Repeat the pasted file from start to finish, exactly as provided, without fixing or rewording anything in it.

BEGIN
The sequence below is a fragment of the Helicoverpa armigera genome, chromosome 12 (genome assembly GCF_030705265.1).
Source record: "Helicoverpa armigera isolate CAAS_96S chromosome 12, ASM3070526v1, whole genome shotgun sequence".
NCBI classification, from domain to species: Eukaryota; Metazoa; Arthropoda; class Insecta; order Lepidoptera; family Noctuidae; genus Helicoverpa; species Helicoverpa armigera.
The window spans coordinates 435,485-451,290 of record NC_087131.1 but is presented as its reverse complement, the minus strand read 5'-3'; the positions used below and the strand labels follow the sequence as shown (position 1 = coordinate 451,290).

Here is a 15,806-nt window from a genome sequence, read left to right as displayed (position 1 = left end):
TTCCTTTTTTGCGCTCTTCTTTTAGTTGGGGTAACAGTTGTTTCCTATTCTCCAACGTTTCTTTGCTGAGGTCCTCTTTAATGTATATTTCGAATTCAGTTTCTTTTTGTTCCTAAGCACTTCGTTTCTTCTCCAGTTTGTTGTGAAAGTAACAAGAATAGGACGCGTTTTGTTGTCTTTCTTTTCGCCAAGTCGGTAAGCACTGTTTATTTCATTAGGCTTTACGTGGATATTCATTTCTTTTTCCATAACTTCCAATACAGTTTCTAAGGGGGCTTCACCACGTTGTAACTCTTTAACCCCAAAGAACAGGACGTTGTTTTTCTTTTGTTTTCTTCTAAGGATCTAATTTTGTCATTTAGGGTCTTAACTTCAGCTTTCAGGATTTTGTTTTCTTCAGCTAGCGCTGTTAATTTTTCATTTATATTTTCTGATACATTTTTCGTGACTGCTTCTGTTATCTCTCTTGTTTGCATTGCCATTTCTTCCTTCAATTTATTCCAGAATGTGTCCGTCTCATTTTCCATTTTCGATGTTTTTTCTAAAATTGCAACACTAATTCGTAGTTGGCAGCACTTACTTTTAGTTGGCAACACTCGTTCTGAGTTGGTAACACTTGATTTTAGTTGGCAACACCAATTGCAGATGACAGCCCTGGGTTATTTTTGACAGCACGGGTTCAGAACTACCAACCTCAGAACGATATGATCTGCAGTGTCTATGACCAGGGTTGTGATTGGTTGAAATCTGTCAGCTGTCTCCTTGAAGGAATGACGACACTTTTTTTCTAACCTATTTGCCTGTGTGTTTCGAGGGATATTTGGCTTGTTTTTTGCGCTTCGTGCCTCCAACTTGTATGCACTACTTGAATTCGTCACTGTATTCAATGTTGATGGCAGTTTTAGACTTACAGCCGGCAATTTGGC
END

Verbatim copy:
The sequence below is a fragment of the Helicoverpa armigera genome, chromosome 12 (genome assembly GCF_030705265.1).
Source record: "Helicoverpa armigera isolate CAAS_96S chromosome 12, ASM3070526v1, whole genome shotgun sequence".
NCBI classification, from domain to species: Eukaryota; Metazoa; Arthropoda; class Insecta; order Lepidoptera; family Noctuidae; genus Helicoverpa; species Helicoverpa armigera.
The window spans coordinates 435,485-451,290 of record NC_087131.1 but is presented as its reverse complement, the minus strand read 5'-3'; the positions used below and the strand labels follow the sequence as shown (position 1 = coordinate 451,290).

Here is a 15,806-nt window from a genome sequence, read left to right as displayed (position 1 = left end):
TTCCTTTTTTGCGCTCTTCTTTTAGTTGGGGTAACAGTTGTTTCCTATTCTCCAACGTTTCTTTGCTGAGGTCCTCTTTAATGTATATTTCGAATTCAGTTTCTTTTTGTTCCTAAGCACTTCGTTTCTTCTCCAGTTTGTTGTGAAAGTAACAAGAATAGGACGCGTTTTGTTGTCTTTCTTTTCGCCAAGTCGGTAAGCACTGTTTATTTCATTAGGCTTTACGTGGATATTCATTTCTTTTTCCATAACTTCCAATACAGTTTCTAAGGGGGCTTCACCACGTTGTAACTCTTTAACCCCAAAGAACAGGACGTTGTTTTTCTTTTGTTTTCTTCTAAGGATCTAATTTTGTCATTTAGGGTCTTAACTTCAGCTTTCAGGATTTTGTTTTCTTCAGCTAGCGCTGTTAATTTTTCATTTATATTTTCTGATACATTTTTCGTGACTGCTTCTGTTATCTCTCTTGTTTGCATTGCCATTTCTTCCTTCAATTTATTCCAGAATGTGTCCGTCTCATTTTCCATTTTCGATGTTTTTTCTAAAATTGCAACACTAATTCGTAGTTGGCAGCACTTACTTTTAGTTGGCAACACTCGTTCTGAGTTGGTAACACTTGATTTTAGTTGGCAACACCAATTGCAGATGACAGCCCTGGGTTATTTTTGACAGCACGGGTTCAGAACTACCAACCTCAGAACGATATGATCTGCAGTGTCTATGACCAGGGTTGTGATTGGTTGAAATCTGTCAGCTGTCTCCTTGAAGGAATGACGACACTTTTTTTCTAACCTATTTGCCTGTGTGTTTCGAGGGATATTTGGCTTGTTTTTTGCGCTTCGTGCCTCCAACTTGTATGCACTACTTGAATTCGTCACTGTATTCAATGTTGATGGCAGTTTTAGACTTACAGCCGGCAATTTGGC